• Start by putting your photo on the About Me page. Only when you get used to it can you add another one to your homepage.
  • Get used to look at yourself. In the mirror, or on the screen during an online meeting. Play your videos, or print out a photo of yourself and put it on your bulletin board or fridge. Before long, presenting your face will start to feel like the most natural thing in the world.

6. Social proof

Imagine you are in an unfamiliar city and you want to have lunch. What are you most likely to choose a restaurant based on? I open Google Maps, which shows me customer reviews in addition to the address. I also go by reviews when buying products and services. And most other people do the same.

This is what the phenomenon called social proof is all about. When we’re not sure how to behave in a situation, we imitate others. In marketing, it definitely makes sense to take advantage of this.

There are many tools:

  • Testimonials
  • Product reviews
  • Quality certificates
  • Influencer recommendations
  • Mentions from customers on social media
  • Reviews and articles (professional and lay)

Clients don’t usually write us testimonials and reviews on their own, but they need to be asked to do so. Try to think about how to do this, and ideally create a process for doing so (for example, an automated email 10 days after purchase.)

7. Terms and Conditions

If you are selling something via e-shop, you must have them. But they are equally helpful in the services area. The terms and conditions are the document you use to define your rules. Not only towards your customers, but primarily towards yourself.

Do people cancel at the last minute? Do they pay your invoices late? Or do they send you more and more comments after the agreed deadline? This is exactly the moment when the Terms and Conditions can support you. Just refer customers to them. And you’ll feel more confident in no time.

8. Required details

If you do business in the Czech Republic and have a website that you use for business purposes, the Civil Code requires you to include so-called mandatory identification data. Which are these varies depending on whether you are self-employed or have a limited company.

As a self-employed person, you are required to have the following on the website:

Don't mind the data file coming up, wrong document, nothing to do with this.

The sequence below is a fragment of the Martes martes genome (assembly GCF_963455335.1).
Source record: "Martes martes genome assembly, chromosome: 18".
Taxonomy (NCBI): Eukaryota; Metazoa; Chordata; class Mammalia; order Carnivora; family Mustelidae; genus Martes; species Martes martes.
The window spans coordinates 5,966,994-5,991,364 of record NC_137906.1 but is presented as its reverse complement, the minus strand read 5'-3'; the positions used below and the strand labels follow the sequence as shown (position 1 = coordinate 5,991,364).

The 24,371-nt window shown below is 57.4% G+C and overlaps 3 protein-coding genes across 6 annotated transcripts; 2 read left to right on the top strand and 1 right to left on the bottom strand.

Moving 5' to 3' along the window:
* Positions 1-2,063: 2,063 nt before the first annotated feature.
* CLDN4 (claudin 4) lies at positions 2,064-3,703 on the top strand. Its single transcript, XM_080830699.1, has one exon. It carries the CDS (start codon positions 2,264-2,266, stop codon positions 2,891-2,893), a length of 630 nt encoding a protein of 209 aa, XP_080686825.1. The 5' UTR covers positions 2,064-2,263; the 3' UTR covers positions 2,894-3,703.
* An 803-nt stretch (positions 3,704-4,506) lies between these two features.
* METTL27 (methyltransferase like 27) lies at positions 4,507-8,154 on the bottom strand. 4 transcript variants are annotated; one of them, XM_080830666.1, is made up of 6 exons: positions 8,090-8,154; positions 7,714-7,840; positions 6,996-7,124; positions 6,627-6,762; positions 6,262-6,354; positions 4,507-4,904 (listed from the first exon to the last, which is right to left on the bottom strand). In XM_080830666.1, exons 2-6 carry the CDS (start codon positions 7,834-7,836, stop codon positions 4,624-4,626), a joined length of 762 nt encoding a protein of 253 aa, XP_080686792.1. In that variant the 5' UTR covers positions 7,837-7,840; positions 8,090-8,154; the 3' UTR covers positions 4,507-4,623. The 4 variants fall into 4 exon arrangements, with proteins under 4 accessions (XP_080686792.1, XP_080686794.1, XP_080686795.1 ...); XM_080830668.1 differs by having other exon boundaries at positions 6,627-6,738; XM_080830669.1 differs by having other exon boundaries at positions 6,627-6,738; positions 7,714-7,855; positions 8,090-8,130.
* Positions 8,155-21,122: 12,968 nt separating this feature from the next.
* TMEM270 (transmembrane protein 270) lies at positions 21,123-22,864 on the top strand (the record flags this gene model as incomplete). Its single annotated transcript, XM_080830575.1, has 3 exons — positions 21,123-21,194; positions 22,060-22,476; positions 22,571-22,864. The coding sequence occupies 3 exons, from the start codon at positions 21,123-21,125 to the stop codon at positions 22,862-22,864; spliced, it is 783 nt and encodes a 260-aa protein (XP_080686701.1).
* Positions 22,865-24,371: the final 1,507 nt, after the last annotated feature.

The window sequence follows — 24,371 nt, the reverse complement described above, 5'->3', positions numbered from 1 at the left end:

• Name and surname,
  • identification number,
  • business address,
  • information about your registration in the Trade Register,
  • if you are registered in the Commercial Register, then also the details of this registration, including the section and insert.

Legal entities are obliged to state:

  • name of the company,
  • identification number,
  • the address of the registered office,
  • the details of the registration in the Commercial Register, including the section and insert.

The Trade Licensing Office checks whether you have the mandatory data on the website. If it does not find them on your website, you risk a fine of up to CZK 100,000. And it does happen. In my practice I have met a few people who have been fined by the authority. The law does not specify the exact place where to put the mandatory information on the website. The footer of the website, the Contact page or the Terms and Conditions are suggested.

9. Blog

Do you ever wonder how potential customers get to your website in the first place? They might click on a paid advertisement. Or a link on another website or social media. But they may also come across you directly in a search engine.

But they probably won’t be looking directly for the name of your product or service. For example, quite a few people search for coaching, HR consulting or marketing consulting. Many more people, however, are using the search engine to find out how to maintain boundaries, how to deal with employee turnover, or how to create a business plan.

A blog on the web is a great place to show your clients that you understand their problems. And that your services and products are the solution to their problems. In addition to articles, you can also offer them other tools – such as different calculators, tests or tutorials. If you offer them useful content, they’ll be happy to buy from you.

What about you? Do you have all 9 things on your site? Or are you still missing some?